Feeding the Children

There are so many things I want to share about our trip to Meto, Kenya, so I have decided to break it up in installments.  One of my favorite experiences of the whole trip was the opportunity to feed the primary school children lunch. I have already shared this picture with you after the killing of the animals for their feast.

We arrived to around five hundred children ages five to twelve getting ready for the meal. The first thing that struck me is how well behaved they were. The younger ones wash up first and get in line, and the older children wait patiently for their turn. Let me back a bit...these children do not get lunch everyday. The school (and Integrity, the organization we were with) helps feed them three times a week. A large number of them live ten plus miles away so they don't walk home every night and literally spend the night out in the "bush". This means they also don't eat much for dinner. No going home for an after school snack or a warm meal before bed. So, if I only had three hot meals during the week, I would think I would be charging the food line :) 

All photo credit goes to Ashley Johnson:

The meal we helped serve consisted of rice, beans, and a stew (which was potatoes, beans, onion, and goat). Having meat in the stew was a real treat, and described as what a Christmas or Easter dinner would be like. 

melt. my. heart. 
This is Dennis, he is a mess. 
Each child brings their own bowl/cup for their lunch to go in. Another thing that amazed me is that some didn't have one, and would come up to be served with a friend. To these children, we would serve a double portion. They then would go sit and share their meal. No fights, tears, struggles...quiet, equal sharing. My sweet wonderful children fight over who gets to drink milk out of which color cup at meal time.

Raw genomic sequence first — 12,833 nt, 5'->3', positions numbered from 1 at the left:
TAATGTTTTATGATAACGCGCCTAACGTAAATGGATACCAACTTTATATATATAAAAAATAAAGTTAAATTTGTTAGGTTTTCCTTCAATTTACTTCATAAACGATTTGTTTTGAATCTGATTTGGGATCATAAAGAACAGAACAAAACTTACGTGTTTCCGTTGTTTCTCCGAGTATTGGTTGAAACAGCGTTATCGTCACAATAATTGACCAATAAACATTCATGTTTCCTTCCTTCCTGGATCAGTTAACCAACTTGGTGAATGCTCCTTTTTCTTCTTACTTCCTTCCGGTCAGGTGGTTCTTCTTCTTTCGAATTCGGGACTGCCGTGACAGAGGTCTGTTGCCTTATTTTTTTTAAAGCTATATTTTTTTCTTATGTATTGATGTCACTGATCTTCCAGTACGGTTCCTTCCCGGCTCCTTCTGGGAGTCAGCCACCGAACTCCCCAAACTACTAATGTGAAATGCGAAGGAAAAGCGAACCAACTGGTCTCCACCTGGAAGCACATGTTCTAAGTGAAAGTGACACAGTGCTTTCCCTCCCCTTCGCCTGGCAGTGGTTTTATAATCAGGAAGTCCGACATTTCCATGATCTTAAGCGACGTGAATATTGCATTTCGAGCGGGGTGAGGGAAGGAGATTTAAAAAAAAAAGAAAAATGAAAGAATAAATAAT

Another observation, was that if there was any left over, you can continue serving until there is nothing left. The younger children are usually first in line for "seconds" and again no complaints or grumblings from the older kids. I think the point I am trying to make is that they are content with what they have though by our "standards" it is not much. 
It is also a privilege to go to school. The Maasai people of this area historically are herdsman. The children as young as three or four are out herding the goats, sheep, and cows. They are not always able to go to school as they are in charge of the animals. So if you are able to send your kids to school, you are doing well. 

The church women preparing the meal

Stay tuned for more installments...


April said...

Those faces... there really aren't words. Beautiful post. Can't wait for more.

tarheelmom said...

My 4 year old is peeping over my shoulder right now...he likes Dennis. They would probably be 2 peas in a pod. I wish I could properly explain to him about Dennis' bowl and lack of hot meals. I believe I'll be reading this to my older kids when they get home from school! Thank you for your post and I look forward to more!

Angie said...

WOW! That is the first word that comes to mind. And for me to sit here and think how spoiled we are and our children. Dennis is so precious, all these children are. I know you had a wonderful experience, I would love to do this one day...however it would be so hard for me to leave and not want to bring all those children home with me. I am staying tuned for more installments!!